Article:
In other words, both types of knife need to be strong, reliable, and able to tolerate rough conditions. Now let’s take a closer look at the differences between these two types of knives.
Differences Between Survival Knives and Bushcraft Knives
- Here are the key differences between these two types of knife:
Blade length. A good bushcraft knife has a 3.5-4.5 inch blade, while a good survival knife has a 7-10 inch blade.
- Serration. A bushcraft knife always has a full straight edge, while a survival knife may be partially serrated. Avoid fully serrated blades, because they are simply too difficult to sharpen in the field.
- Thickness. Bushcraft knives are typically 1/8 of an inch in thickness, while survival knives can go all the way up to ¼ of an inch, so they can be used for rougher tasks.
- Different grinds. The Scandi grind is widely regarded as simply the best grind for bushcraft knives. The Scandi is a single grind, with a with a single bevel to zero degrees at the edge. This grind creates a blade that is especially aggressive and effective when cutting hard and soft woods, because the geometry is optimized for woodcraft. However, the Scandi grind is not preferred for general survival knives, because it isn’t very versatile, and other grinds are faster and easier to sharpen. Generally speaking, a convex grind is recommended for survival knives, as it offers less resistance to a wider range of materials, and is easier to maintain.
Capabilities of Bushcraft and Survival Knives
Some of the specific design capabilities of Bushcraft knives include:
- Wood cutting and carving, including making stakes, hooks, traps, and walking sticks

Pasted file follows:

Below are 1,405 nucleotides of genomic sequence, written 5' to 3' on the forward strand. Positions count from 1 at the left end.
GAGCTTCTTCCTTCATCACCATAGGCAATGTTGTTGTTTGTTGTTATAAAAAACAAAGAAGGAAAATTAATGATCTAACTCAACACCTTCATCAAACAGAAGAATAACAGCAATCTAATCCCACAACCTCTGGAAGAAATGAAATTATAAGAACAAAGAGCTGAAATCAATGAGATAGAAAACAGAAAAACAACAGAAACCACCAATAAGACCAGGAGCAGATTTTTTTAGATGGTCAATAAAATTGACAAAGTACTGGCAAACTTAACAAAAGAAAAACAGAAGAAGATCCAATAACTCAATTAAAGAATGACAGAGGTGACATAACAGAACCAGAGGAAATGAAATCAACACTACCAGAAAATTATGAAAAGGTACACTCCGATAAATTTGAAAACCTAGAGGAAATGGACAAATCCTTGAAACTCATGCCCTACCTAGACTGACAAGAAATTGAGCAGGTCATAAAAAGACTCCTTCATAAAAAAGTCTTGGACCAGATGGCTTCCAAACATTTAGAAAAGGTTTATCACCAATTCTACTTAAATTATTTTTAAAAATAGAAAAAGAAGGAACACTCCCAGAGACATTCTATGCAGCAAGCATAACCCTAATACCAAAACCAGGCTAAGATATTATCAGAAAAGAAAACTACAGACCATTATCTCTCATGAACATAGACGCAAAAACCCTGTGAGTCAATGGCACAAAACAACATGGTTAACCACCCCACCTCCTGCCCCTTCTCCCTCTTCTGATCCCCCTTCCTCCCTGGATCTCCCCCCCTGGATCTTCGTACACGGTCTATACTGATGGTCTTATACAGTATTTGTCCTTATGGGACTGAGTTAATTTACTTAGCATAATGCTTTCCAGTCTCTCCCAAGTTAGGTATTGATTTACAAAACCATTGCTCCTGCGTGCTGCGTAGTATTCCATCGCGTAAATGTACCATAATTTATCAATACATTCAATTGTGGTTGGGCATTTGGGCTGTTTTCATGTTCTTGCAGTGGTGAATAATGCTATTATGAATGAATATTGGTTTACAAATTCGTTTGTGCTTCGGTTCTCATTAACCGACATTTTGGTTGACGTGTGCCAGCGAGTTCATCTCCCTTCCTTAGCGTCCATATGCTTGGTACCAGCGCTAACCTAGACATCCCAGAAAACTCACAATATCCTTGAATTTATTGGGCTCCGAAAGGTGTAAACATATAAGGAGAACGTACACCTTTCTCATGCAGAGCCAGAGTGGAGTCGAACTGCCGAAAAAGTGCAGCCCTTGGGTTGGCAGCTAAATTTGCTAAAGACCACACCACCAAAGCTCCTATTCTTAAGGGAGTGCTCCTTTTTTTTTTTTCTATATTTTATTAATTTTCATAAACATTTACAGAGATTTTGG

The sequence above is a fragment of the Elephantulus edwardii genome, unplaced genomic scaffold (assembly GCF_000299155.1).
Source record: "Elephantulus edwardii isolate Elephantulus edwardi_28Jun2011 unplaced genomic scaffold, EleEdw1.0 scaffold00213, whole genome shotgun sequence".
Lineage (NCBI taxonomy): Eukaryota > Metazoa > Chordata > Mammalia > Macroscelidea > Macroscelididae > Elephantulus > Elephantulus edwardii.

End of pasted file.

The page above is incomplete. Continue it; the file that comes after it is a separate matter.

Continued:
- Useful for making a fire, including fire drills, feather sticks, etc.
- Used for food preparation
- Can be used as a spear point
Some specific capabilities of a survival knife include:
- Rope cutting
- Batoning and heavy chopping and cutting of wood and vegetation
- Used for processing game
- Prying and digging are hard on any knife, but most survival knives are designed to withstand these kinds of tasks
As a rule of thumb, the bushcraft knife is designed for the outdoor enthusiast who takes planned trips into the wilderness.
The bushcraft knife is a complement to other wilderness tools, including an axe or hatchet, and designed to be compact, lightweight, and useful, requiring little space in a pack and adding little weight to the body.
For people who are hiking, camping, or spending a lot of time in rugged outdoor conditions, the bushcraft knife is ideal.
The survival knife, on the other hand, is designed for the person who wants to be prepared for any survival situation, no matter how rugged or extreme.
They are designed to be useful when you don’t have an axe, or a hammer, a shovel, a crowbar, or a skinning knife.
They are big, strong, rugged knives designed to stay by your side through anything and everything, and are often part of a bug out bag or emergency preparedness kit.
Both knives have essential attributes that will help you survive in the wilderness. But the demands that can be placed on these knives are very different.
Now you know how to choose a survival or a bushcraft knife, and which is better for your needs.